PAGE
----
In most cohorts, leisure time physical activity was assessed by responses to the following statements: "(1) You are almost entirely sedentary or perform light physical activity less than 2 hours per week, ie, reading, TV, cinema; (2) You perform light physical activity 2-4 hours per week, ie, walking, cycling, light gardening; (3) You perform light physical activity more than 4 hours per week or more vigorous activity 2-4 hours per week, ie, brisk walking, fast cycling, heavy gardening, sports where you get sweaty or exhausted; (4) You perform highly vigorous physical activity more than 4 hours per week or regular exercise or competitive sports several times per week."
A few cohorts used other phrases in these statements, but the distribution of subjects between groups was similar. Since the number of subjects and deaths among the most physically active in leisure time was limited (Table 1 and Table 2), levels 3 and 4 were analyzed together in the analysis of age subgroups.
In addition, 14,727 subjects indicated whether they took part in sports activity (yes or no), and 6954 were asked if they used a bicycle as transportation to work (yes or no).
The subjects classified themselves as never smokers, previous smokers, or current smokers, and the number of cigarettes, cheroots, or cigars or weight of pipe tobacco smoked daily was recorded. Many smokers in Denmark smoke pipes and cheroots, and some smoke a mixture of different types. Therefore, smoking was recoded into grams of tobacco, where 1 cigarette equals 1 g of tobacco. Socioeconomic status was assessed as years of education. Three categories were used: fewer than 8 years of school, between 8 and 11 years, and more than 12 years. Height and body mass were measured with the subject lightly dressed, and body mass index calculated as weight in kilograms divided by the square of height in meters.2
Blood pressure was measured on the upper arm using a mercury sphygmomanometer, with subjects in the sitting position having rested for at least 5 minutes. A venous blood sample was drawn following a 12-hour fast and analyzed for serum triglyceride and total serum cholesterol levels by conventional methods.14 In The Copenhagen City Heart Study, subjects were nonfasting, and blood lipid levels were analyzed from plasma.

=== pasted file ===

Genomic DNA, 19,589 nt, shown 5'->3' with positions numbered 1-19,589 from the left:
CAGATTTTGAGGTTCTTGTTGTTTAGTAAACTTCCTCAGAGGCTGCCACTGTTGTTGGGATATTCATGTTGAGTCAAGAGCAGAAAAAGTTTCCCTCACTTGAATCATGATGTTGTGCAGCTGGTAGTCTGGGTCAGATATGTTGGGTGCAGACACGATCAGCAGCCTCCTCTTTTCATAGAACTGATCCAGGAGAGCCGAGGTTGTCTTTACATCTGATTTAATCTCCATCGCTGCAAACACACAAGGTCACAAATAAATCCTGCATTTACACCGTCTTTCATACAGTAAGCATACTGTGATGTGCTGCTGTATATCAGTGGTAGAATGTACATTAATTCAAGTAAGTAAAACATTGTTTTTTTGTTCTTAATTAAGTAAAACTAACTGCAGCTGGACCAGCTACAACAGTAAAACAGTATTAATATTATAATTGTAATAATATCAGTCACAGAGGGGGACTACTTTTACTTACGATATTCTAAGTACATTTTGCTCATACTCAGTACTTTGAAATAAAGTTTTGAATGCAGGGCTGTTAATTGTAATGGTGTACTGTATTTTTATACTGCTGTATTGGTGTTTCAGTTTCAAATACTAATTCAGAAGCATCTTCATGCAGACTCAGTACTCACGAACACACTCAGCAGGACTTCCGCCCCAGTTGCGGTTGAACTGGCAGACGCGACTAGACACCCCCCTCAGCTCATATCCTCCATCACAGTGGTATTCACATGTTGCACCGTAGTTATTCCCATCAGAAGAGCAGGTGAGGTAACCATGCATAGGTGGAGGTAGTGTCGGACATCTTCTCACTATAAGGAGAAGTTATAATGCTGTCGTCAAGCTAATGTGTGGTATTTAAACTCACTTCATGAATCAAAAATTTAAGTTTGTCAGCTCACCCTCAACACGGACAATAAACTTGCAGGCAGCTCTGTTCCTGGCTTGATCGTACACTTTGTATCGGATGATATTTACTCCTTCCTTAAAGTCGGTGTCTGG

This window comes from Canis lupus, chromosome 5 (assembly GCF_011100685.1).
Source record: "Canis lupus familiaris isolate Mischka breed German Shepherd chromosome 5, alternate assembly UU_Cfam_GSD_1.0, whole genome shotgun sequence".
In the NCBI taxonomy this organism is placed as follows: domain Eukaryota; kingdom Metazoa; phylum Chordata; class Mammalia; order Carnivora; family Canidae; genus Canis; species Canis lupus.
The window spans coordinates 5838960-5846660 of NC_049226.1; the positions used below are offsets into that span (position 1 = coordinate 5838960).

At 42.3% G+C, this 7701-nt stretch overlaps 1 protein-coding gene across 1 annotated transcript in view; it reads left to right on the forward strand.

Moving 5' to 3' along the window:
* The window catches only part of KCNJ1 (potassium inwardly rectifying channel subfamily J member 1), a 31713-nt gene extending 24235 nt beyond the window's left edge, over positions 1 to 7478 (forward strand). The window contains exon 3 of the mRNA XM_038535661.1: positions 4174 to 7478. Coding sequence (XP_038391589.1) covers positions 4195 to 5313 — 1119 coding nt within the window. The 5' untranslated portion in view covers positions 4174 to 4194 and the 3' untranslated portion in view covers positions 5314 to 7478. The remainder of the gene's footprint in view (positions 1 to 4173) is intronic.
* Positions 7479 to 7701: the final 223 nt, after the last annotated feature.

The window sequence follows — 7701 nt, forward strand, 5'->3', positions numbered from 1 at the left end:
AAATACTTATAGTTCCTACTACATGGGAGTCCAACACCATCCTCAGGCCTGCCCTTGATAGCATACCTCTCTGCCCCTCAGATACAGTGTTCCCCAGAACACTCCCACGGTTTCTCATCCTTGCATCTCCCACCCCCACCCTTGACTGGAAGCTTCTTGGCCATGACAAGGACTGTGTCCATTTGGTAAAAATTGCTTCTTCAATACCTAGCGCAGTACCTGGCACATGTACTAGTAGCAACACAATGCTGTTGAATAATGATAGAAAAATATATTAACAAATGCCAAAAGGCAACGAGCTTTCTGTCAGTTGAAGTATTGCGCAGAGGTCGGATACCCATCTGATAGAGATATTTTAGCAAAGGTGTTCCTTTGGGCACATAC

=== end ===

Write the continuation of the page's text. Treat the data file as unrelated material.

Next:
Information on mortality in the period from baseline examination to December 31, 1994, was obtained. All subjects were traced by means of The Danish Central Population Registry. Person-years were calculated from the date of the first examination to December 31, 1994, or to the date of emigration, death, or disappearance.
All data were analyzed using Intercooled Stata (version 5).15 Relative risks were calculated from Cox proportional hazards models.16 Men and women were analyzed separately. Categorized risk factors were entered into Cox models, since a nonlinear relationship was found between mortality and the risk factors body mass index and serum cholesterol level. The categories used are described in Table 3. Linear regression with adjustment for age was used in the calculation of trends in risk factor levels between categories of leisure time physical activity. In all analyses, P<.05 was used as the significance level.
All mortality analyses were initially conducted separately for those free of disease and those with disease. Those who had a diagnosed disease had a sex- and age-adjusted relative risk of death of 1.74 (95% confidence interval [CI], 1.65-1.82) compared with the initially healthy, but the relative risk between physical activity groups was the same in both sexes in the healthy and the chronically ill subjects. In the analyses of physical activity, adjustment for chronic disease did not change the estimates when the whole group was analyzed. Therefore, data are presented for the whole group throughout the article.
The analyses included 13,375 women and 17,265 men followed up for an average of 14.5 years (range, 0-28 years), corresponding to 433,000 person-years. Data are presented as mean (±SD) or relative risks.